Panhandle Freeze Affects Dozens of Endangered Turtles

By: Tiffany Huertas Email
By: Tiffany Huertas Email

Volunteers from all over the panhandle have been arriving at gulf world marine park, bringing in two species of endangered animals, the Green Sea Turtle and the Kemp’s Ridley Sea Turtle.

About 80 have come from Port St. Joe, where the temperature in the bay dropped to 34 degrees.

"All these turtles cannot withstand that temperature, so people are finding them and bringing them to us," said Dr. Lydia Staggs, gulf world vet.

Doctor Staggs and her team are giving the turtle’s fluids, nutrients and most importantly, a warmer environment where they can rehabilitate.

Workers are marking the turtle's shells.

The letters identify the location they were found.

The numbers stands for the date they were found.

Gulf world still has some turtles from the hard freeze earlier this month, so they have to take steps to document the circumstances of their rescue.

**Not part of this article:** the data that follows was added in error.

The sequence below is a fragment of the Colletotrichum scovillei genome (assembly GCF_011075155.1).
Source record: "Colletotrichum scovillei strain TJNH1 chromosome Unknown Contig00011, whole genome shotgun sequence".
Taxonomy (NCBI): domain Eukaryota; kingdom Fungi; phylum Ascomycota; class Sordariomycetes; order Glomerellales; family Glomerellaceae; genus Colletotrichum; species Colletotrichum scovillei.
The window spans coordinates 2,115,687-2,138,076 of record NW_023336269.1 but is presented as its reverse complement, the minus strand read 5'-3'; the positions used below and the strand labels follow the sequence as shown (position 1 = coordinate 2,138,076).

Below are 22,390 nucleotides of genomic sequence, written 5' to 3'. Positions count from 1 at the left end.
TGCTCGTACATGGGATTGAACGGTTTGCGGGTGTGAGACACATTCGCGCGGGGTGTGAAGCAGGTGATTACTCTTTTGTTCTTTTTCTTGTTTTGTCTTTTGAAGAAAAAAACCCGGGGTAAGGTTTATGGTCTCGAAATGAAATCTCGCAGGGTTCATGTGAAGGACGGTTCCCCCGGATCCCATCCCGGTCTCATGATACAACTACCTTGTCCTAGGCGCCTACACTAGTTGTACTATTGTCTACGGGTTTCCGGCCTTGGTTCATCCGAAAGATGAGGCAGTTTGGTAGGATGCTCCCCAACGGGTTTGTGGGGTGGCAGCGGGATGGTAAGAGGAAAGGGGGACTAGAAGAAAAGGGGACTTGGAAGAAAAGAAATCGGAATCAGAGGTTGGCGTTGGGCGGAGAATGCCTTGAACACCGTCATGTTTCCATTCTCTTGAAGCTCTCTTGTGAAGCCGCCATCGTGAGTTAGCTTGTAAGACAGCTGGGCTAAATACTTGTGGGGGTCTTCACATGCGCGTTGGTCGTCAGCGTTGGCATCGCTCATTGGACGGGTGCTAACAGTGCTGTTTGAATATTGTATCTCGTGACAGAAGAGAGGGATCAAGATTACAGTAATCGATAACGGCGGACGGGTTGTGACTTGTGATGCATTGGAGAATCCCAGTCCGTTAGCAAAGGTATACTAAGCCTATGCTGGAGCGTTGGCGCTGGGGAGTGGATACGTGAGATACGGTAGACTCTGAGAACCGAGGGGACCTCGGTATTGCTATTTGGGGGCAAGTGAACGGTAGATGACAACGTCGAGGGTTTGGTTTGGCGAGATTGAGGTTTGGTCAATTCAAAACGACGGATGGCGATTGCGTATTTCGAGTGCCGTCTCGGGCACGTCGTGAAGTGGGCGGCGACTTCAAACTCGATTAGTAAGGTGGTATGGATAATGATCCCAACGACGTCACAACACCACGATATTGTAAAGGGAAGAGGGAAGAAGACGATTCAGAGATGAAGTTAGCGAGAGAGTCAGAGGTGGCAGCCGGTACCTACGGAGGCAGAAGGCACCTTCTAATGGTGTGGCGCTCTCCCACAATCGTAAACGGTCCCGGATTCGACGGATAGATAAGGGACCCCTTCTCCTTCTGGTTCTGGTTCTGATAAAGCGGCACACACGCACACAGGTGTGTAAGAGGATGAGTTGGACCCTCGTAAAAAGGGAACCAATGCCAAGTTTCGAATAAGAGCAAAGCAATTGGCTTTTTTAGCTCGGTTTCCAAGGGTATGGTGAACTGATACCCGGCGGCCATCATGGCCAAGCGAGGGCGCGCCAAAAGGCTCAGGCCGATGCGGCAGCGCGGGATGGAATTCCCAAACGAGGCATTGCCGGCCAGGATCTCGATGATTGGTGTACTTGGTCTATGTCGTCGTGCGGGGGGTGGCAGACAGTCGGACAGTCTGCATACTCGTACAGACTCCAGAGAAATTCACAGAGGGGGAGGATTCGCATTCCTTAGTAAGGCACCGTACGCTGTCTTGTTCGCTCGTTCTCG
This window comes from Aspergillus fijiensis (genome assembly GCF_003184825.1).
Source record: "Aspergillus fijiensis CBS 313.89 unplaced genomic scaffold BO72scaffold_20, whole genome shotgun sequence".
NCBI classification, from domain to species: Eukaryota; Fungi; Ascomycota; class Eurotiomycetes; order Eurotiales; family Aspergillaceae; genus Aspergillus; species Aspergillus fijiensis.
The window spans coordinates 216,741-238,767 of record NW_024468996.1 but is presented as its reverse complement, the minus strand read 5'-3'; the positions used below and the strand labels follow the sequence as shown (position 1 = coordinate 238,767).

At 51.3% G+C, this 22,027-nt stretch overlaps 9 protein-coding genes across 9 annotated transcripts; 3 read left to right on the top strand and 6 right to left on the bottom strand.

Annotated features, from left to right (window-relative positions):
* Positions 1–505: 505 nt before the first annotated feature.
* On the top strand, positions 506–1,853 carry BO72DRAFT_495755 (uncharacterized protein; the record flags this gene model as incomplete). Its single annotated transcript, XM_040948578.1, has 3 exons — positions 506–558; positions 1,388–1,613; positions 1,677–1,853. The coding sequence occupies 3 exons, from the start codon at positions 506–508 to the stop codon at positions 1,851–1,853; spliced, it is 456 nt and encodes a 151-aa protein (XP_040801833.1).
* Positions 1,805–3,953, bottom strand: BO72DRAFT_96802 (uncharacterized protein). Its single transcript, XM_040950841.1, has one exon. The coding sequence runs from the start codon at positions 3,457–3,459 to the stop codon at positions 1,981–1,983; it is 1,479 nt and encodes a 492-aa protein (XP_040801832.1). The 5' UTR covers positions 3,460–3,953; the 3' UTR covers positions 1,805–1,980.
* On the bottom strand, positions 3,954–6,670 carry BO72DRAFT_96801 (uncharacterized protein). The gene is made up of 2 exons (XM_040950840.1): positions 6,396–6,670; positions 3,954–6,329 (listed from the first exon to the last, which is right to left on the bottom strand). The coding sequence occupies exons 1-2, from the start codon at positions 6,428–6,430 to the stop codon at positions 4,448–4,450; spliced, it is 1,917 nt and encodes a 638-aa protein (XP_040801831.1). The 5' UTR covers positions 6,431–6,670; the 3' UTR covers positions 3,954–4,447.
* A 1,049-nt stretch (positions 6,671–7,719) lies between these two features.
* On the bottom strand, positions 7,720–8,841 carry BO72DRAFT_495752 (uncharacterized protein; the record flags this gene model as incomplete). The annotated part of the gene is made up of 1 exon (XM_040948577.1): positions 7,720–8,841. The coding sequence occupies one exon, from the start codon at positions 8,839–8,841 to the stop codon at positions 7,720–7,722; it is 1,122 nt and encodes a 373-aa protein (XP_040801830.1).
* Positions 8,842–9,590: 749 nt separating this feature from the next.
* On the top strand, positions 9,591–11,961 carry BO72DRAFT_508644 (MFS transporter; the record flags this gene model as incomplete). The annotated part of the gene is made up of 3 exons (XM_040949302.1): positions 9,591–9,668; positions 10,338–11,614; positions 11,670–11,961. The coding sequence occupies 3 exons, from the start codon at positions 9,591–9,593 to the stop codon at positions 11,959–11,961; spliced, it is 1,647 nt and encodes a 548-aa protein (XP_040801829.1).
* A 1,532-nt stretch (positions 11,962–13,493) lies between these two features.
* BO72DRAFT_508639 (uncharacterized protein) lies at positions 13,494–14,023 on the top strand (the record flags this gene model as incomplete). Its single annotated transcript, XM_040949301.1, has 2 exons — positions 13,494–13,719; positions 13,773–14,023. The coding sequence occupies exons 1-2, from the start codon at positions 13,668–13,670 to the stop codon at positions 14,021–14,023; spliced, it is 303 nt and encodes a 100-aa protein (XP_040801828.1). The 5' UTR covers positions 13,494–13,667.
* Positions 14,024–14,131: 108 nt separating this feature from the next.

"We tag every single turtle and we microchip every single turtle and none of them have the same tags,” said Staggs.
Gulf world marine staff, gulf world marine park staff and volunteers are working non-stop to help these turtles.

"It feels great to be helping the turtles, I mean in a situation that they certainly can't help themselves," said Katrina Larson, volunteer.

"I think it’s neat that there's a program that develops so that we can save turtles, when a cold spell comes like this so the predators don't get them," said Doug Buikema, volunteer.

Doctor Staggs hopes to release them once the temperature warms up.

Gulf World is opening its doors to the public tomorrow and continues to accept turtles to their facility.


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